'Stateless' Episode 1: GOPA cult that exploits Sofie is inspired by Kenja sect infamous for sexual assault
Spoilers for 'Stateless' Episode 1
If one takes a look at the official website of Kenja, they have specifically answered the frequently asked question about the organization's alleged cult status with a stern "no", adding that "the concept of spirituality discussed at Kenja is not aligned to any religion. Nor does it conflict with religions." Yet, what Cornelia Rau among others suffered at the hands of the Australian self-help practice is nothing short of a cult level manipulation in the name of "therapy" transcending people into "whoever they want to be." Kenja's alleged notoriety is once again being highlighted in the fictionalized retelling of Rau's ordeal in Cate Blanchett's 'Stateless'. Yvonne Strahovski's Sofie Werner plays the Rau-inspired character, and on the show Kenja is GOPA. But that's apparently the only thing fictionalized about the sect's operations.
In this Netflix drama that explores the harrowing realities of Australia's faulty immigration policies, we see Sofie as a free-spirited flight attendant who joins GOPA, a spiritual healing program named after is founders, married couple Gordon (Dominic West) and Pat (Cate Blanchett). Sofie excels with her dancing skills and soon bags the solo in the annual eisteddfods. But things fall apart when Gordon, during a one on one 'energy conversion' session, first tries coercing her and then rapes her, leaving her completely shattered. When she breaks down in the middle of her performance, Gordon berates her for not working on herself enough and asks her to leave GOPA. Having torched her life and career right before this mishap, Sofie's spiral lands her first in a psychiatric facility, and once she escapes from there, she is brought into the Barton Detention Center under the suspicions of being an illegal foreign spy.
And this is exactly what had happened to Cornelia Rau after she was kicked out of Kenja. Named after co-founders World War II veteran, Ken Dyers, and a failed actress, Jan Hamilton, Kenja calls itself a spiritual healing group. Established in 1982, Kenja propagated the journey of embracing one's innermost self through spontaneous participation and therapy sessions called Energy Conversion. All of this came at a hefty price of presently $130 a session which would have two-way meditations with Dyers, or a “meditation consultant” who would look into the eyes of the client “holding a person still” and encourage them to spill their innermost insecurities and deepest, darkest secrets.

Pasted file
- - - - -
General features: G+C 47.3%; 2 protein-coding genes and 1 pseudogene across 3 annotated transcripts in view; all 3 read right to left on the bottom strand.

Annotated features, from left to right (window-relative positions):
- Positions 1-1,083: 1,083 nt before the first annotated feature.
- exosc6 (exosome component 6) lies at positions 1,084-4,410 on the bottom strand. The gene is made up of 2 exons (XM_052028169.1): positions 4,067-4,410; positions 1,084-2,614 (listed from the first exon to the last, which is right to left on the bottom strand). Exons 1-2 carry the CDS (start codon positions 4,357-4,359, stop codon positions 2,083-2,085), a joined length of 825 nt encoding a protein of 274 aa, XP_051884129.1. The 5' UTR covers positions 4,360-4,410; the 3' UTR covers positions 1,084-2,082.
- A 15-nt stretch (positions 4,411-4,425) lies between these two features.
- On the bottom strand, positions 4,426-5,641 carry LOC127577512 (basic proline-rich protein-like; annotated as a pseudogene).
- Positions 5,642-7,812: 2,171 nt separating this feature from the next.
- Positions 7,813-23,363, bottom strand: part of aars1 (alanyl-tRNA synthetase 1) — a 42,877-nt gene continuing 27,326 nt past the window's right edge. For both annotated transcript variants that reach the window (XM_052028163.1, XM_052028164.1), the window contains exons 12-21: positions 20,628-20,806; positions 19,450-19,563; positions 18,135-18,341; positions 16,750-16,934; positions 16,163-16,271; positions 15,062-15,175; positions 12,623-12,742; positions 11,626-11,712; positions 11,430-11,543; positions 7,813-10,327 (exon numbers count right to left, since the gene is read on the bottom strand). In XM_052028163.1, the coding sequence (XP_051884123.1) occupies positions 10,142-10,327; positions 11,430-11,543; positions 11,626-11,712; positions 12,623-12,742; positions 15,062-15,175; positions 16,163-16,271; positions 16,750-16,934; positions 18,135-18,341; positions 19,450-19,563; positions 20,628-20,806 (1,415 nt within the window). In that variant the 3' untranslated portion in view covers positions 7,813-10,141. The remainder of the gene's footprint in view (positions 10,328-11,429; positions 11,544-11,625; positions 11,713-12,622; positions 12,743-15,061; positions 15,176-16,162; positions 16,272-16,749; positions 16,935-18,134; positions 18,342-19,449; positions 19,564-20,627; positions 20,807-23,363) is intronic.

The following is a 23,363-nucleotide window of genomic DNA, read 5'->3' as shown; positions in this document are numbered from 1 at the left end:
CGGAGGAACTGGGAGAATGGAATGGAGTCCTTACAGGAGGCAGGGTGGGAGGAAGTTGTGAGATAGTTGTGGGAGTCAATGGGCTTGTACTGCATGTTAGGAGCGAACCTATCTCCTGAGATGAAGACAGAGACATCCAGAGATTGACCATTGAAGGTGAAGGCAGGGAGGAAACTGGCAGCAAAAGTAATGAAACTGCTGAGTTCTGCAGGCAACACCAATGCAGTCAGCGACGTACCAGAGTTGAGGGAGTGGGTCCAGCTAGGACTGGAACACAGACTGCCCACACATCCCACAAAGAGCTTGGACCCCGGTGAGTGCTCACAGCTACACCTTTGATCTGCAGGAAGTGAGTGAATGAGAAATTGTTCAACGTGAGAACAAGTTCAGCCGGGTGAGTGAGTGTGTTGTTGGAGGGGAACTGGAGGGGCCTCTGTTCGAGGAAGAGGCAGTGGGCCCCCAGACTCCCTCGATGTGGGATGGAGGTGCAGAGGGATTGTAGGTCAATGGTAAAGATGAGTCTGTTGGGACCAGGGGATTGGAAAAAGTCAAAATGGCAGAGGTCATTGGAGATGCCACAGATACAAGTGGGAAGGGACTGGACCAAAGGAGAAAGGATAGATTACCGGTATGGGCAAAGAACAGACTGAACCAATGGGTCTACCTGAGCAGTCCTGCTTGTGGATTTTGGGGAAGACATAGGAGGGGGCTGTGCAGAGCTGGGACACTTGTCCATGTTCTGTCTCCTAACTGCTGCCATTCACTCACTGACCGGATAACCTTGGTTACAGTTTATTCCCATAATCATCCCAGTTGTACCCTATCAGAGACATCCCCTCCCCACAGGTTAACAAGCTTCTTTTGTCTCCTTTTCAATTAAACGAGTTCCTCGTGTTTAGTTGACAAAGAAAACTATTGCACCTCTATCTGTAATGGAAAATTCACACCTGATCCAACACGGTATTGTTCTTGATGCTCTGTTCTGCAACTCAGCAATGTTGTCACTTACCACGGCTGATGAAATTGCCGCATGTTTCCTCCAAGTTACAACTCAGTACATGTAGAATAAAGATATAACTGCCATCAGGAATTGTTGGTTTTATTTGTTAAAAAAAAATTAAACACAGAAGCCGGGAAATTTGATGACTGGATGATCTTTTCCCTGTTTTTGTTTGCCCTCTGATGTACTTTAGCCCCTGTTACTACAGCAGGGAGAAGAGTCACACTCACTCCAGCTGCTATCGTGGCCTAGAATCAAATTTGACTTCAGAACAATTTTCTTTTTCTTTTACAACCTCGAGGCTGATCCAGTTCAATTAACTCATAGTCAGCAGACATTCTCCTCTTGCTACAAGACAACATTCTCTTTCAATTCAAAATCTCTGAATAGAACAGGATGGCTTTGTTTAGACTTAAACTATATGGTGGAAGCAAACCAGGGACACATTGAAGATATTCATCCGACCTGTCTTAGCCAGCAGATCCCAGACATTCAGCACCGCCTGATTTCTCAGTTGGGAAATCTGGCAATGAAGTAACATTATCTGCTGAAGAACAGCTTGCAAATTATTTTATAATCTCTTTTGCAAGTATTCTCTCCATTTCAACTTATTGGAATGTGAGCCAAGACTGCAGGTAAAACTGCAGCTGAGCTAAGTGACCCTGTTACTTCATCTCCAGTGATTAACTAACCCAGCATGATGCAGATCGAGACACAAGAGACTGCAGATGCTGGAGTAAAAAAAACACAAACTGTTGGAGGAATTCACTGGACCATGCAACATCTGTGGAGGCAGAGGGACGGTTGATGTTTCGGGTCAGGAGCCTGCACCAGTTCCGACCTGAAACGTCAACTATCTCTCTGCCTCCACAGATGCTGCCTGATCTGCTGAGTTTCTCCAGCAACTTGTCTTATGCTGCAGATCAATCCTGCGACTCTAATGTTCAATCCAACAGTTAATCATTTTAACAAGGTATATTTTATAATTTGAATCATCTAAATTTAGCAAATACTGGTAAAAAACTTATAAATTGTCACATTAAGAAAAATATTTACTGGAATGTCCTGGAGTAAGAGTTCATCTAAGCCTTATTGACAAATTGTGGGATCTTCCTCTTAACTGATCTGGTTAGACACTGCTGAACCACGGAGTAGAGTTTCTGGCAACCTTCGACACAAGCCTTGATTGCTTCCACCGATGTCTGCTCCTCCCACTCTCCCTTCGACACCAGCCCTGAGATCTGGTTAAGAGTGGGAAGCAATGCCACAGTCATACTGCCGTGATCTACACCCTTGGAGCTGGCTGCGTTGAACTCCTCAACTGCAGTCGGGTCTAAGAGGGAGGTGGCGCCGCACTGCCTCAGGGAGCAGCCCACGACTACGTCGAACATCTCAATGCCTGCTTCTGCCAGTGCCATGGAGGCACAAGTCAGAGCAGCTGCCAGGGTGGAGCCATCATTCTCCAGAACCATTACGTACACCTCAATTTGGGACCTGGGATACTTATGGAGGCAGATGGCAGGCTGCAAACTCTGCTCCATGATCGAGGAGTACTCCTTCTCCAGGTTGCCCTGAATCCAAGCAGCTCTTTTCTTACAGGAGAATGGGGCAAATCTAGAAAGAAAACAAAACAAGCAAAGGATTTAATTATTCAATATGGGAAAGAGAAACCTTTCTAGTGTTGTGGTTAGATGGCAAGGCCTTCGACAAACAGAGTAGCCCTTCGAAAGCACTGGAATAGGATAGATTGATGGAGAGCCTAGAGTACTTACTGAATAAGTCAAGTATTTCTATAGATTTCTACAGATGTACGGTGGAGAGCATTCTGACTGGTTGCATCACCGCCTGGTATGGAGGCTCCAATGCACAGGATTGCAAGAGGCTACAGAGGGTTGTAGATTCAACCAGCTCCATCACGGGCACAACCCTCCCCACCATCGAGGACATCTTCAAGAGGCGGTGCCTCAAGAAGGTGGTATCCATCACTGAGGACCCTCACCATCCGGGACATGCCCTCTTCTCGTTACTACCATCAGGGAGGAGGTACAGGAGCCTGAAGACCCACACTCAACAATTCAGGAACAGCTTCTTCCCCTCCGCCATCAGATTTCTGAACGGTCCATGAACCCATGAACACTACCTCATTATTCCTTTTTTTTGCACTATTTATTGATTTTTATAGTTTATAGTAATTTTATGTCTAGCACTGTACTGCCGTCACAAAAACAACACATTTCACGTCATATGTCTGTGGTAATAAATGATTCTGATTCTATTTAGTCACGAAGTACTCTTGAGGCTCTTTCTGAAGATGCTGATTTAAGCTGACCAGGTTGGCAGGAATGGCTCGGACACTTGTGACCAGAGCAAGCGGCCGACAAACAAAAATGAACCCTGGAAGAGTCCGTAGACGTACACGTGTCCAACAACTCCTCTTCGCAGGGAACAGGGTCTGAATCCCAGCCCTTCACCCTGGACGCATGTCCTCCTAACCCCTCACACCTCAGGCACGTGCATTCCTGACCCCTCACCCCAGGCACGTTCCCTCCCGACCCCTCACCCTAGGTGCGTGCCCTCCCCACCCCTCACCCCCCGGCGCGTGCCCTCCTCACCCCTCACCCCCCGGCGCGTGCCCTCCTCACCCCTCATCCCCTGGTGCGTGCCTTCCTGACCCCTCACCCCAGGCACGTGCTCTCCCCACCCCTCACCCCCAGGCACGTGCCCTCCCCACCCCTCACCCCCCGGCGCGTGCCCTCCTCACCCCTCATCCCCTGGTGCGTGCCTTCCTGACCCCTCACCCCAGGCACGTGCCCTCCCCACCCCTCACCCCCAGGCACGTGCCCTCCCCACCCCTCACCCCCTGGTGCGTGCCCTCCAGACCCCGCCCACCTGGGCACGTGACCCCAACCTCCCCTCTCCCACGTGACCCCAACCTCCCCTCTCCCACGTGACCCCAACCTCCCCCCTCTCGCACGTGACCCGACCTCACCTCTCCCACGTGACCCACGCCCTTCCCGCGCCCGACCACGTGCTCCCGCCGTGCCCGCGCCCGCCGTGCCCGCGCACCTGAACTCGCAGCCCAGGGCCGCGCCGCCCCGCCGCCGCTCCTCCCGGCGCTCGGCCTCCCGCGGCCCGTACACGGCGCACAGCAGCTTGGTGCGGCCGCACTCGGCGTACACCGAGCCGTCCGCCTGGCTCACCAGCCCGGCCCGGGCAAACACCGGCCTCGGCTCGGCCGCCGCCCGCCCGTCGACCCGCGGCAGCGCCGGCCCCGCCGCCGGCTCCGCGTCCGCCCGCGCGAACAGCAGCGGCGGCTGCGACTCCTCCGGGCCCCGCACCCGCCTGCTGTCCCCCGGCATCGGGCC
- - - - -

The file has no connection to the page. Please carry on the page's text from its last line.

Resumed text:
Expensive workshops for about $50 and eisteddfods, sporting events, singing, dancing, and even something called 'Klowning' were common practices within Kenja's community. Following Rau's breakdown that led to her being unlawfully detained at the Baxter Detention Center, those in her close circuit learned how the investigation into Kenja's alleged sexual assault claims was already in progress. Soon it was revealed that nothing said within Kenja was communication, and information was constantly controlled. Dyers' outbursts of rage and manic controlling nature were common too. According to him and Jan, those who left were condemnable failures. And given Dyers' rage, nobody dared question about the revenue Kenja was profiting. As of today, the Kenja website proclaims functioning centers in Melbourne, Sydney, and Canberra that are owned and operated by center Directors.
In November 1992, New South Wales parliamentarian Stephen Mutch shed light on Kenja's alleged "cult" status calling it “a sinister organization designed to fill the pockets and stroke the egos” of Dyers and Hamilton. Kenja's promise was “unique insights into the meaning of life” with Dyers claiming “God-like knowledge” according to Mutch, who insisted this God-man was in reality a “seedy conman” and “a liar, a cheat and a bully." Soon testimonies from past followers came to Mutch and in his April 1993 re-address of the topic, he claimed that “recruits are required to confess and write down their darkest secrets” which were later “used to blackmail them if they attempt to leave the group." Dyers was labeled a man who “promotes himself as [an] … expert in the use of violence” and the "sect" preyed upon vulnerable educated middle-class people, often deliberately encouraging them to sever all links and ties with their families while pouring their finances into the organization.
This led several former followers to be diagnosed with mental illnesses as grave as schizophrenia, the way we see in Rau's case. People allegedly killed themselves, as women ex-followers called out Dyers' sexual predations. From fondling of breasts during collective workshops to exploring "sexual hang-ups" and suggesting Energy Conversion lying down, which would escalate to sex, allegations against Dyers were pretty dire. Shortly after Mutch's presentation in the parliament, Dyers was charged with sexual offenses against four minors -- all girls between the ages of 8 and 15. In 2005, Dyers had been charged with 22 counts including two underage girls, but his trial was deferred as he was deemed mentally unfit. When a third girl came forward in 2007, Dyers was informed by the police of the development. The very next day, his body was found in his home. He had committed suicide by gunshot at the age of 84. Hamilton then proceeded to file a lawsuit against the state of New South Wales, claiming the police had called Dyers the “pedophile leader of a cult” before he killed himself. Hamilton claimed it caused him psychological harm, but in June 2020, the NSW Supreme Court rejected her claim that the letter was sent with an intention to harm the couple.
'Stateless' is now available for streaming on Netflix.